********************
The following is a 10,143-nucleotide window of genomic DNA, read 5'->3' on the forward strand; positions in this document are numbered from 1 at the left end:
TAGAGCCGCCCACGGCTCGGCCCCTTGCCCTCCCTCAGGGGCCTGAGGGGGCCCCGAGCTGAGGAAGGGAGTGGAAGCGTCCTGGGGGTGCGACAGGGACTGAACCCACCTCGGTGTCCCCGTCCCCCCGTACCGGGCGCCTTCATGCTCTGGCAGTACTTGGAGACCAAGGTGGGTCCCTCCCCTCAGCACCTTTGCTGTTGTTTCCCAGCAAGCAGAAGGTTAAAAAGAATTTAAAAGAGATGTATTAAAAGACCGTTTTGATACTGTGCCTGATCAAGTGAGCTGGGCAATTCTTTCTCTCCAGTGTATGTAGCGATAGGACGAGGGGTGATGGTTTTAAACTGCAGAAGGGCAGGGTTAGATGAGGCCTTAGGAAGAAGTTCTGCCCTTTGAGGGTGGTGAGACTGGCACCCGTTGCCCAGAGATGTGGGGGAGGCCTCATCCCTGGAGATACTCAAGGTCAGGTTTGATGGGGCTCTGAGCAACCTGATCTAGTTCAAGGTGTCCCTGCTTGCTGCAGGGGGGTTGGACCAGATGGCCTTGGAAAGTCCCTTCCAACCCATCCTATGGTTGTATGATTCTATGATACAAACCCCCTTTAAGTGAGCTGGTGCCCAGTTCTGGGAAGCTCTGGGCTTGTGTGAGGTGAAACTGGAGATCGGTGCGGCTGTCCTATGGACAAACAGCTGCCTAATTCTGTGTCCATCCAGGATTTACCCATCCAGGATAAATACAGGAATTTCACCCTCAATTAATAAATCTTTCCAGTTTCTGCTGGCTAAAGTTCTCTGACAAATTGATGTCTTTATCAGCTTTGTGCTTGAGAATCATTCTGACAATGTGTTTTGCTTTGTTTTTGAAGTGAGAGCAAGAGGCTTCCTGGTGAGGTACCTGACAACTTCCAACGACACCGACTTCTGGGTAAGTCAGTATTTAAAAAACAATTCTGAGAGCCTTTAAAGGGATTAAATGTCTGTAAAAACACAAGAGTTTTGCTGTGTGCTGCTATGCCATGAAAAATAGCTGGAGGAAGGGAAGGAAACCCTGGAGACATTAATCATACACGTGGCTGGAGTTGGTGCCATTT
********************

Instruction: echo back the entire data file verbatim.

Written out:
The following is a 10,143-nucleotide window of genomic DNA, read 5'->3' on the forward strand; positions in this document are numbered from 1 at the left end:
TAGAGCCGCCCACGGCTCGGCCCCTTGCCCTCCCTCAGGGGCCTGAGGGGGCCCCGAGCTGAGGAAGGGAGTGGAAGCGTCCTGGGGGTGCGACAGGGACTGAACCCACCTCGGTGTCCCCGTCCCCCCGTACCGGGCGCCTTCATGCTCTGGCAGTACTTGGAGACCAAGGTGGGTCCCTCCCCTCAGCACCTTTGCTGTTGTTTCCCAGCAAGCAGAAGGTTAAAAAGAATTTAAAAGAGATGTATTAAAAGACCGTTTTGATACTGTGCCTGATCAAGTGAGCTGGGCAATTCTTTCTCTCCAGTGTATGTAGCGATAGGACGAGGGGTGATGGTTTTAAACTGCAGAAGGGCAGGGTTAGATGAGGCCTTAGGAAGAAGTTCTGCCCTTTGAGGGTGGTGAGACTGGCACCCGTTGCCCAGAGATGTGGGGGAGGCCTCATCCCTGGAGATACTCAAGGTCAGGTTTGATGGGGCTCTGAGCAACCTGATCTAGTTCAAGGTGTCCCTGCTTGCTGCAGGGGGGTTGGACCAGATGGCCTTGGAAAGTCCCTTCCAACCCATCCTATGGTTGTATGATTCTATGATACAAACCCCCTTTAAGTGAGCTGGTGCCCAGTTCTGGGAAGCTCTGGGCTTGTGTGAGGTGAAACTGGAGATCGGTGCGGCTGTCCTATGGACAAACAGCTGCCTAATTCTGTGTCCATCCAGGATTTACCCATCCAGGATAAATACAGGAATTTCACCCTCAATTAATAAATCTTTCCAGTTTCTGCTGGCTAAAGTTCTCTGACAAATTGATGTCTTTATCAGCTTTGTGCTTGAGAATCATTCTGACAATGTGTTTTGCTTTGTTTTTGAAGTGAGAGCAAGAGGCTTCCTGGTGAGGTACCTGACAACTTCCAACGACACCGACTTCTGGGTAAGTCAGTATTTAAAAAACAATTCTGAGAGCCTTTAAAGGGATTAAATGTCTGTAAAAACACAAGAGTTTTGCTGTGTGCTGCTATGCCATGAAAAATAGCTGGAGGAAGGGAAGGAAACCCTGGAGACATTAATCATACACGTGGCTGGAGTTGGTGCCATTT